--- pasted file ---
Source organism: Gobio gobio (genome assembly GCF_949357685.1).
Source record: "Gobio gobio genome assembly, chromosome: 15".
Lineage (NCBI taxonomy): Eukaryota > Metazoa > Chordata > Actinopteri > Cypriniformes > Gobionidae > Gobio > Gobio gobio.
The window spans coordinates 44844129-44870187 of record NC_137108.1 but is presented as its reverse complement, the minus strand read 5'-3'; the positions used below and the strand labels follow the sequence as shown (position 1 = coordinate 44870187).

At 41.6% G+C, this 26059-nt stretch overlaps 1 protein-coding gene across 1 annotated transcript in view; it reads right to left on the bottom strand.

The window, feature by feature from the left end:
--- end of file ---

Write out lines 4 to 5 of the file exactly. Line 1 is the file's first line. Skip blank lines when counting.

The window spans coordinates 44844129-44870187 of record NC_137108.1 but is presented as its reverse complement, the minus strand read 5'-3'; the positions used below and the strand labels follow the sequence as shown (position 1 = coordinate 44870187).

At 41.6% G+C, this 26059-nt stretch overlaps 1 protein-coding gene across 1 annotated transcript in view; it reads right to left on the bottom strand.